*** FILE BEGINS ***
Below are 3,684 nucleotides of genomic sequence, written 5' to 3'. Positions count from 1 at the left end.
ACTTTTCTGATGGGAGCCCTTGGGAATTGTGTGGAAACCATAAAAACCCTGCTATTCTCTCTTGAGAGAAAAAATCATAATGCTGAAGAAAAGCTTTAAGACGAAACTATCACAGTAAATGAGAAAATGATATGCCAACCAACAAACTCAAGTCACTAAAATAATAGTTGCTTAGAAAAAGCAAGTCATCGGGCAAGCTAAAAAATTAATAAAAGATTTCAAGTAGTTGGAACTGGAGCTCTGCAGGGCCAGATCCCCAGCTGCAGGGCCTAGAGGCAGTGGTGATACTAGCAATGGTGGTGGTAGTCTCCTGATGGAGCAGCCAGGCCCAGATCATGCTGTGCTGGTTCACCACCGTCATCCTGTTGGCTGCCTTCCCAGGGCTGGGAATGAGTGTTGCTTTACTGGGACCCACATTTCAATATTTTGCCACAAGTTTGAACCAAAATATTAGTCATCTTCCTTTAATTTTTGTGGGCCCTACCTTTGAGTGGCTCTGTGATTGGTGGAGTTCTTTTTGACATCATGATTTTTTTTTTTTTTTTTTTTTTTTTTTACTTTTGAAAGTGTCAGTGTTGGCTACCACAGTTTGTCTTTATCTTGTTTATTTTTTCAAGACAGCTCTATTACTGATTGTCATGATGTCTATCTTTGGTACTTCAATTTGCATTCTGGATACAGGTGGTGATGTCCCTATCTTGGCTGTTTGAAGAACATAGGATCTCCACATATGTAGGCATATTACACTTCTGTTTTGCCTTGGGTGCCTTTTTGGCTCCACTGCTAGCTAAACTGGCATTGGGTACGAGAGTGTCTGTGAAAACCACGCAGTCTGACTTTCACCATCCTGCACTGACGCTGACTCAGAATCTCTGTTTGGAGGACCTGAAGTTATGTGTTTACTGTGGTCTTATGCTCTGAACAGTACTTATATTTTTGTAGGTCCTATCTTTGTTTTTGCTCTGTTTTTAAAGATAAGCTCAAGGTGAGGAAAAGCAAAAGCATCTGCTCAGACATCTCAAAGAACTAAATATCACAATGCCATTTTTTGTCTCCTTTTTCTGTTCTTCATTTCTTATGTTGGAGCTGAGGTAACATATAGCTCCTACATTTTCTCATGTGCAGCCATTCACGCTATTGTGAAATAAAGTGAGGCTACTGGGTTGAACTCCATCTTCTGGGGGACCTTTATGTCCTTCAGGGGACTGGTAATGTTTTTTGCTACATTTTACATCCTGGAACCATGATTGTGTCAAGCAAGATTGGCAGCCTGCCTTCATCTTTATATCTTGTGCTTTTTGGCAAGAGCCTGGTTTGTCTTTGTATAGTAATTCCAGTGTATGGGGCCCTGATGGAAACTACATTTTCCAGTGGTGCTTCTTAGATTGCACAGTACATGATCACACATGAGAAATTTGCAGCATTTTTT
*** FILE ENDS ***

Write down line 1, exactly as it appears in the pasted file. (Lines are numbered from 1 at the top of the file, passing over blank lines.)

Below are 3,684 nucleotides of genomic sequence, written 5' to 3'. Positions count from 1 at the left end.